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the white house says the north korean leader, kim jong—un, has requested a second meeting with president trump and that officials are looking into scheduling one. sarah sanders, the white house press secretary, told reporters the request was made in a very warm, very positive personal letter from the north korean leader to mr trump. she said the letter had demonstrated a continued commitment on the part of pyongyang to the denuclearisation of the korean peninsula. that's it from us for the moment. you can reach me on twitter, i'm @martinstanford. thanks forjoining us and. —— thanks for joining thanks forjoining us and. —— thanks forjoining us and. hello there.
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full uk weather forecast coming up injust a moment, but first of all, i thought we'd cast an eye with what's going on on the other side of the atlantic. you might have heard, we have a major hurricane on our hands. this is hurricane florence, which is a very powerful category 4 hurricane, with sustained winds of 140mph. but it's forecast to strengthen, up to 155mph with 190mph gusts, and that is heading to the east coast of the united states. landfall probably thursday night around north carolina. it's going to cause big, big problems. just to the north of florence, we've got an area of cloud that extends of miles across the atlantic, right over to the united kingdom. yes, it's a massive weather front, or a couple really. it's going to be pushing southwards, bringing some heavy rain. the rain always heaviest across the hills and coasts of north—west england and wales. to the east of higher ground, it's one of those fronts where the rain's probably not going to amount to too much. but nevertheless there will be some damp weather getting into the east of the pennines, for example. given it stays quite windy overnight, temperatures will stay up into double figures. and this massive long weather front marks the dividing line between some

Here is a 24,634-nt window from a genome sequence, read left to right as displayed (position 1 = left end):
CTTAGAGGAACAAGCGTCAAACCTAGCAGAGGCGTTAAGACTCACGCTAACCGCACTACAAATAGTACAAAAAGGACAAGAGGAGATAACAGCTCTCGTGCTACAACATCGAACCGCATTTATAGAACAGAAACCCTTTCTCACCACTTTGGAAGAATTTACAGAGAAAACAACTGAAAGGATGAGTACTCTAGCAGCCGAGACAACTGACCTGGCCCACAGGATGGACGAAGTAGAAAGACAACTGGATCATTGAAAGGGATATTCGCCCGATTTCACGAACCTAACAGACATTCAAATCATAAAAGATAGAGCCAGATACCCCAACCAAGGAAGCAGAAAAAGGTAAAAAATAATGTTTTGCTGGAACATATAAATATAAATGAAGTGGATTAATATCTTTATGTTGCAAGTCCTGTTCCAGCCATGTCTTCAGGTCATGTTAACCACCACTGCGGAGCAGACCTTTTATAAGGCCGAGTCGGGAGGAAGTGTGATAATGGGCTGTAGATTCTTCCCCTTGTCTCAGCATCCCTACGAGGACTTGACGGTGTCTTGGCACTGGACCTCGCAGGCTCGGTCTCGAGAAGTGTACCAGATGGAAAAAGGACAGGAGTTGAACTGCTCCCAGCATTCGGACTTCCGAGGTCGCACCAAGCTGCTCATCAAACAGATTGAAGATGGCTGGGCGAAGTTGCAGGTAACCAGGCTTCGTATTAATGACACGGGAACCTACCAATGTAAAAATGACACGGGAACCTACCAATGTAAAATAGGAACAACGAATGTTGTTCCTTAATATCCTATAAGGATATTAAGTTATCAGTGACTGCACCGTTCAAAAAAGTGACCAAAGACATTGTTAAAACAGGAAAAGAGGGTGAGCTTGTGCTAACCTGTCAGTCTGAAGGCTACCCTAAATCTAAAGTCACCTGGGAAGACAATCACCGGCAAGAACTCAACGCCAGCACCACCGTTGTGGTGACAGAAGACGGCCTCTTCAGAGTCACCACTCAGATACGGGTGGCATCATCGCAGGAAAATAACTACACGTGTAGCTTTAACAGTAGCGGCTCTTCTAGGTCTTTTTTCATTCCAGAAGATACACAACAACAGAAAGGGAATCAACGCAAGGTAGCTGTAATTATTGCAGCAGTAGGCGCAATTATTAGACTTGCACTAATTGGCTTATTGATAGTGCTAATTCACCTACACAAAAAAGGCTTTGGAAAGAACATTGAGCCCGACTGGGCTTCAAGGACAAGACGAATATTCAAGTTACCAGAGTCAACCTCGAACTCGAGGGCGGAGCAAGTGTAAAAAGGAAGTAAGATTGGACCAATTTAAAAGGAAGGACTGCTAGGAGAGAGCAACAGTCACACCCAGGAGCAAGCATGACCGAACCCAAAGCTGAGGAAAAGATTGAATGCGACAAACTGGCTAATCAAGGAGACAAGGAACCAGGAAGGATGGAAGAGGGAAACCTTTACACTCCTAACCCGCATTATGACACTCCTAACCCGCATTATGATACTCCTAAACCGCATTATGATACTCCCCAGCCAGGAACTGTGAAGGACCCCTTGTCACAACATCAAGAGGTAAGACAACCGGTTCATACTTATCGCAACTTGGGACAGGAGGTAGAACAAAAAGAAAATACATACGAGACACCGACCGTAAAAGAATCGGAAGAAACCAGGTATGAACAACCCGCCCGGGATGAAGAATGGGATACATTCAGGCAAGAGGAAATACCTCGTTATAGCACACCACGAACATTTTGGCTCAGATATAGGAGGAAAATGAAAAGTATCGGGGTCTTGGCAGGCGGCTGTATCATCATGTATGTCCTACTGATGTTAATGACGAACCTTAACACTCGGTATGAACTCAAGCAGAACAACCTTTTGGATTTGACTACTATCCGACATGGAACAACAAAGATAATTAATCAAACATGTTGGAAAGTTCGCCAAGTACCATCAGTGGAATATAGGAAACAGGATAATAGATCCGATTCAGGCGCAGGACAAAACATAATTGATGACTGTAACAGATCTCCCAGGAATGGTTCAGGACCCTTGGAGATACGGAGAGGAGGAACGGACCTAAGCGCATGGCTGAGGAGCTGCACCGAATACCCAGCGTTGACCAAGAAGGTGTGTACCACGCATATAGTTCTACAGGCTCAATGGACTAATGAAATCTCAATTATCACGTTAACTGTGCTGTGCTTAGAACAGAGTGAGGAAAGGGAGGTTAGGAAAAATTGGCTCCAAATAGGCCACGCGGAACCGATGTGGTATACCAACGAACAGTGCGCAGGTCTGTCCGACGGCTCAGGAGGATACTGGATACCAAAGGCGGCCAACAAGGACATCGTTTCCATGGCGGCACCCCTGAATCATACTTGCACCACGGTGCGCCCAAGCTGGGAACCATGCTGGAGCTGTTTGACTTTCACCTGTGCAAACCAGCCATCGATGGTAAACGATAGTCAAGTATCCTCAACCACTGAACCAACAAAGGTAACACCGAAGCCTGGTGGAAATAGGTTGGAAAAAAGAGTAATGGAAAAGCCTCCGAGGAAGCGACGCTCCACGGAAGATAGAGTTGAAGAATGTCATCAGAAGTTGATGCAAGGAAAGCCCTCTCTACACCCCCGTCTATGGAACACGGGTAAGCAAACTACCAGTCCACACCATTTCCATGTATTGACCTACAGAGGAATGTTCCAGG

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coolish air that we've got flowing into northern areas, and air that's come in more from the mid—tropical atlantic across the south. so a lot of cloud around, but we are going to see the highest temperatures across southern counties of england. now, i wouldn't even rule out an odd spot of drizzle towards the coasts and hills in the south to start the day. but, for many of us, probably a dry start. now, through the day we'll see outbreaks of rain pushing southwards across wales, quite murky through the bristol channel for a time. and there'll be further showers in western scotland as well. temperature—wise, coolish air across the north of the uk, with temperatures between around 13 and 16 celsius. but, further south, well, the temperatures still into the low 20s. 22, 23 degrees, something like that around the london area. now, through tuesday night, we're going to see that weather front have a pulse of energy running along it, and that will push the rain back northwards, back into north—west england, back into the north of wales. that's where it starts the day on wednesday, and then wednesday, the rain will very slowly trickle its way
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southwards, where it will become confined to southern counties of england to take us into wednesday afternoon. so it'll stay quite dull and damp across these southern areas, with the rain perhaps even a bit slower to clear than this. and temperature—wise, 16 degrees in london. so those temperatures around seven degrees lower. it is going to be a much colder—feeling day in the south, particularly on wednesday. the rest of the week sees a bit more sunshine in the south, so temperatures do tend to recover, but the north—west will see further showers from time to time. that's your weather. this is bbc news. the headlines: the white house says the north korean leader, kim jong—un, has requested a second meeting with president trump and officials are looking into scheduling one. an official said the request was made in a "very warm, very positive" letter from the north korean leader to mr trump. the us states of north and south carolina as well as virginia have declared states of emergency ahead of the arrival of hurricane florence. the governor of south carolina has ordered the evacuation
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of about a million people from coastal areas. it's strengthened to a category 4 storm. the eu's chief brexit negotiator, michel barnier, has said that if both sides are realistic then they could agree the first stage of the divorce deal with britain within six to eight weeks. he said the main risk was failure to work out how to solve the irish border question.